On 3/15/2013 1:32 PM, Winchester Terry wrote:
Since the article was referring to uptime, I was referring to that
aspect of Windows. If you wish to tout the fantastic uptime of
Windows that's your perogative.
Let me try one more time. Not to convince, but to explain why this is
apples and oranges, and why it's more important to build IBM i up than
it is to tear Windows down. Windows is here, used by many more millions
than IBM i. The opinions of those people are important to us in the
midrange arena because those are the very people we serve.
That universe of people has business problems they want to solve. They
don't buy Windows PCs because of uptime considerations. They buy
Windows machines because they can do things that handle their business
needs. There isn't a business problem for which '3700+ days of uptime
on a single box' is the answer.
Taking the opportunity to rag on 'Windoze' because it doesn't stay up
for 3700+ days is unhelpful because it pits Windows against a standard
for which Windows isn't bothering to compete. It's like reading a
Windows forum complain that the AS/400 can't run his carefully crafted
.NET code. It isn't meant to.
These sorts of comparisons don't help us to do what we MUST do in order
to survive - convince management to spend money on midrange servers and
software, including programmers(!) in order to solve their business
problems better than any other hardware/software combination. Because,
like it or not, we ARE being compared to cheap, commodity hardware and
free/cheap open source software. By shrugging off Windows, we are
denying ourselves the opportunity to proactively solve our end user
needs - which by definition include doing things the way the end user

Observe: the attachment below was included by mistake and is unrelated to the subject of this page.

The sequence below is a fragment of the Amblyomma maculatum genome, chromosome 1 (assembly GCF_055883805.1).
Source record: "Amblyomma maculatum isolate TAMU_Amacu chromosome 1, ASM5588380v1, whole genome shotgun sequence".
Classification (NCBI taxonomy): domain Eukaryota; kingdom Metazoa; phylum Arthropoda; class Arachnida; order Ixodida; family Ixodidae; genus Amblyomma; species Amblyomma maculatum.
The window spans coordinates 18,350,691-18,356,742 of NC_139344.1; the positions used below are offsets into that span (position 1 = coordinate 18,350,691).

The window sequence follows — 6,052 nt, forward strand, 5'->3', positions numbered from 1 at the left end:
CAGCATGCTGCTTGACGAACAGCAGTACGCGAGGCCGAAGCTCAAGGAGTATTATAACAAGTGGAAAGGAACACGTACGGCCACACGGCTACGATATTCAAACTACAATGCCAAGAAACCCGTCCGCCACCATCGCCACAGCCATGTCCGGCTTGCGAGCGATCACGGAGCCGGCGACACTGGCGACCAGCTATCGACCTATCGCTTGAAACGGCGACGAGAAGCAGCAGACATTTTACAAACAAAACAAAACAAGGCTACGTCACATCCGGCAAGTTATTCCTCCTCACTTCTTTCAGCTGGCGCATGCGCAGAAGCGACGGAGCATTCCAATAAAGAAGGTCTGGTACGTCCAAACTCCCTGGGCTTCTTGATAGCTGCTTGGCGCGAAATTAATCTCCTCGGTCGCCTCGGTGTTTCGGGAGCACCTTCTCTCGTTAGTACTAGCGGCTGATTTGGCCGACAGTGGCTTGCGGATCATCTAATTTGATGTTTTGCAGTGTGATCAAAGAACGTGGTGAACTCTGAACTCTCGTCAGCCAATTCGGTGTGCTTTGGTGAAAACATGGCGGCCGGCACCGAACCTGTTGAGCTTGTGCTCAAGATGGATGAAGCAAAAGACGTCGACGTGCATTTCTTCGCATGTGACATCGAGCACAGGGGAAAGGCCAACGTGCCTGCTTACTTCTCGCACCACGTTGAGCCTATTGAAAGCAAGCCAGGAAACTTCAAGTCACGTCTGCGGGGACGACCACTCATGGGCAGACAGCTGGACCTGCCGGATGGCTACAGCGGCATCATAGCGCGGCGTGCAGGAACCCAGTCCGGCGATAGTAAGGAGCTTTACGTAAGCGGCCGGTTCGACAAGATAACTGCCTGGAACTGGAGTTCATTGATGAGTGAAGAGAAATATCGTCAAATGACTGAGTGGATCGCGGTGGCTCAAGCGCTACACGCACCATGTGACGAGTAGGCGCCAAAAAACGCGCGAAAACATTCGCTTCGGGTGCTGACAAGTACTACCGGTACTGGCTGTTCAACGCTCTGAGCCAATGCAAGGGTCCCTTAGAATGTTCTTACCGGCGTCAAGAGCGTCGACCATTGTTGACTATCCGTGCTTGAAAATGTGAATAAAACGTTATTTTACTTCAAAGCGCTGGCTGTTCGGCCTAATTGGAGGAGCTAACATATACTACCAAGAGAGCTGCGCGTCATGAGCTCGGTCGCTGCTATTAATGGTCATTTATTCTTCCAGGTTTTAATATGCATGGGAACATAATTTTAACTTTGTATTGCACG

wants. Which clearly includes Windows desktops.
If you also choose to run your business with it...I wish you
the best of luck :)
That's like saying 'Good luck with that horseless carriage idea.'
Windows servers, which handle billions, if not trillions of email
messages, file server requests, print requests and web pages every
single day are already running the business.
However, as a desktop system, yeah it's "ok" but my next home PC
will be a fully loaded Mac...based on a more stable *NIX system.
Not IBM i, because IBM i isn't intended for that space. Windows on
commodity hardware isn't intended for the high availability (3700+ days
of uptime) space, either. Which makes the unjust comparison an excuse
to bust on Redmond; something that happens a lot here. Think about it:
We're telling the rest of the organisation that the platform they've
chosen to run their web, email, print and file serving needs - Windows -
sucks. That their judgement is suspect. How does this help us try to
convince them to spend budget money on the midrange?
Of course, this forces me to bow down to another monopolistic
oriented company...but I digress...LOL
One could easily build a PC out of commodity parts and load an open
source OS like Linux or OpenBSD. Most people choose a commercial PC
with a commercial OS because of the convenience factor. This is an
important lesson for us in the midrange world. If we make things less
convenient for our end users, they will go elsewhere for their computing
This is the Midrange Systems Technical Discussion (MIDRANGE-L) mailing list
To post a message email: MIDRANGE-L@xxxxxxxxxxxx
To subscribe, unsubscribe, or change list options,
or email: MIDRANGE-L-request@xxxxxxxxxxxx
Before posting, please take a moment to review the archives
This mailing list archive is Copyright 1997-2013 by MIDRANGE dot COM and David Gibbs as a compilation work. Use of the archive is restricted to research of a business or technical nature. Any other uses are prohibited. Full details are available here. If you have questions about this, please contact